March 2022

Andy Montgomery Reviews His Lew's Signature Series of Rods

Overwhelmed with selecting a new rod this season? The Team Lew's Signature Series was developed with the best anglers in the world to bring you a technique-specific suite of performance rods.

 

Choosing what rod to use for a certain technique can be an overwhelming and daunting task, especially with so many different options in the market today. Everybody has a technique that they prefer to use over another. Lew’s Pro Any Montgomery designed two signature series rods for specifically what he does best. A Team Lew’s Signature Series Skipping Rod and a Team Lew’s Signature Series Bladed Jig Rod.

What makes a great skipping rod? For Andy, a skipping rod has to have the perfect tip to get the bait in while also having the backbone to get the fish out of cover. This is what he calls an 80/20 rod. “Most of the tip is in the last 20% of the rod which allows me to shoot the bait wherever I need to. I still have 80% of the rod that is backbone which allows me to get the fish out once he gets on,” Andy explains. He points out that you are typically skipping baits out of sight and into nasty cover, so having a rod with enough backbone is extremely important.

The Team Lew’s Signature Series Skipping Rod comes in two different lengths because matching the length of a rod to an angler’s height is important. A 6’9’’ length is available for people on the shorter side and a 7’1’’ length is available to taller people. “I am a taller guy, so I use the 7’1’’ length personally.” says Andy. He stresses that it’s important for shorter people to use the 6’9’’ version in order to be more accurate. “Sure, you can skip any rod length but in order to be deadly accurate, you need to use the correct length in direct proportion to your height. Don’t worry about shorter rods because some of the best anglers in the world use shorter rods. They know they can be more accurate with it,” explains Andy.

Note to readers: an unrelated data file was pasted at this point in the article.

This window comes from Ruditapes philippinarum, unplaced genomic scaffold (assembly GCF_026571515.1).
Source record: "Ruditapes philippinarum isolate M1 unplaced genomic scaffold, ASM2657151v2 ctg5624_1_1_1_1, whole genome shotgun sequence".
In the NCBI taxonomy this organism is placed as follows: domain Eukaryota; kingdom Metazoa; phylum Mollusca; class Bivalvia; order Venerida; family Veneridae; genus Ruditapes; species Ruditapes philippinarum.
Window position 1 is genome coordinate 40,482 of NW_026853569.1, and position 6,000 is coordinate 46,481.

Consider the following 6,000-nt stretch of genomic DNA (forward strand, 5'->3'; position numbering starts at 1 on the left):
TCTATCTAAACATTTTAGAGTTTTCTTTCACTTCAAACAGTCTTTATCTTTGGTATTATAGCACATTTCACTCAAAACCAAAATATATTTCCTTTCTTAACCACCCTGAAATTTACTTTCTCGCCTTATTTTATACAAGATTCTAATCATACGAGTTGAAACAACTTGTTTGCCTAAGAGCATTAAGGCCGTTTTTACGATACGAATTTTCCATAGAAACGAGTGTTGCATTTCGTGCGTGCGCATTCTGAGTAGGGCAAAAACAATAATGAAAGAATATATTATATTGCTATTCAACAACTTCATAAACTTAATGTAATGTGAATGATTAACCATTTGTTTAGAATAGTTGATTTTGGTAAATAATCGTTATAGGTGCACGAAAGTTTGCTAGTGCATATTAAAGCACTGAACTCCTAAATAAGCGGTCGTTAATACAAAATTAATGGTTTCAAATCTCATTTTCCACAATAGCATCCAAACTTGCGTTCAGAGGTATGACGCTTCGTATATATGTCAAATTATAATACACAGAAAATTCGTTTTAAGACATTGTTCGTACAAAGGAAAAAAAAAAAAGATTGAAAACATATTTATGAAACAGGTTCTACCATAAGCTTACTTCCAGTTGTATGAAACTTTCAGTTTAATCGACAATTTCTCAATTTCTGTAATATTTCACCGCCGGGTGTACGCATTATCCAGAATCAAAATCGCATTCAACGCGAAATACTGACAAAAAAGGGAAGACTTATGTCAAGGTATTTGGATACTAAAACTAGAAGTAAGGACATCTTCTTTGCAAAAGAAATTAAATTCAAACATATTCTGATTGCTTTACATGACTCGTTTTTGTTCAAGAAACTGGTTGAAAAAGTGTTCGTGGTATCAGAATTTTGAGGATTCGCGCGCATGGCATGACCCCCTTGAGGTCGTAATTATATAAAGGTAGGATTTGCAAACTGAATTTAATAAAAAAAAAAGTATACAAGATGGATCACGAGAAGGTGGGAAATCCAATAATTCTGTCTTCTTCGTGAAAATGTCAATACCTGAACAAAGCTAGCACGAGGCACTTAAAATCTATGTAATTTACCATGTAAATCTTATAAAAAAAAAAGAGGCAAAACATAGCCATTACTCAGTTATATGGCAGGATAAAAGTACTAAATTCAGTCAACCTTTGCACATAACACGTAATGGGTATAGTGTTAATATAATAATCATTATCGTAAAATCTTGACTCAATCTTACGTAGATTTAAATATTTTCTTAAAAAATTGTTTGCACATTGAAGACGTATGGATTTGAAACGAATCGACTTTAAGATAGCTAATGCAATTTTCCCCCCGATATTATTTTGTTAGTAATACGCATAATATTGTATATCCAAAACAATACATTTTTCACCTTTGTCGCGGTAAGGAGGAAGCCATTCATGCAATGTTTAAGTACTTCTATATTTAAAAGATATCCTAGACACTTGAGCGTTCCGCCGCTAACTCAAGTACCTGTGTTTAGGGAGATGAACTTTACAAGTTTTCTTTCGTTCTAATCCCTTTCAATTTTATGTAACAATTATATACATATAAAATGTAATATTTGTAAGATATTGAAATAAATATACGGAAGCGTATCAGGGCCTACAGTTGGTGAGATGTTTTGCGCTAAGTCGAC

The second rod is a Team Lew’s Signature Series Bladed Jig Rod. Andy has been using bladed jigs since they were first introduced and prefers the Strike King Thunder Cricket . There are a lot of different rods that people prefer when throwing a bladed jig. Andy personally prefers a stiffer rod than most guys, so he categorizes his bladed jig rod as a 70/30. The last 30% of the rod is tip which is a little more parabolic. The other 70% is backbone which blends to a perfect action for this style of fishing. Andy notes that bladed jig hooks are similar to jig hooks. Rods that are more parabolic, especially on longer casts, can have trouble hooking the bass because there is too much bend in the rod. “I hear stories of how more parabolic rods allow the fish to eat the bait a little more before you hook them. Personally, I don’t buy into it. I have a big hook so when a fish bites at the end of long casts, I want the backbone to get the hook through the fish and land it. That’s why this rod is a little stiffer,” explains Andy. The 7’3’’ length allows you to fish around the bank or offshore making it the best of both worlds.

Both of Andy Montgomery Signature Series Rods have the right tip and backbone you need to make the right cast and catch more fish.

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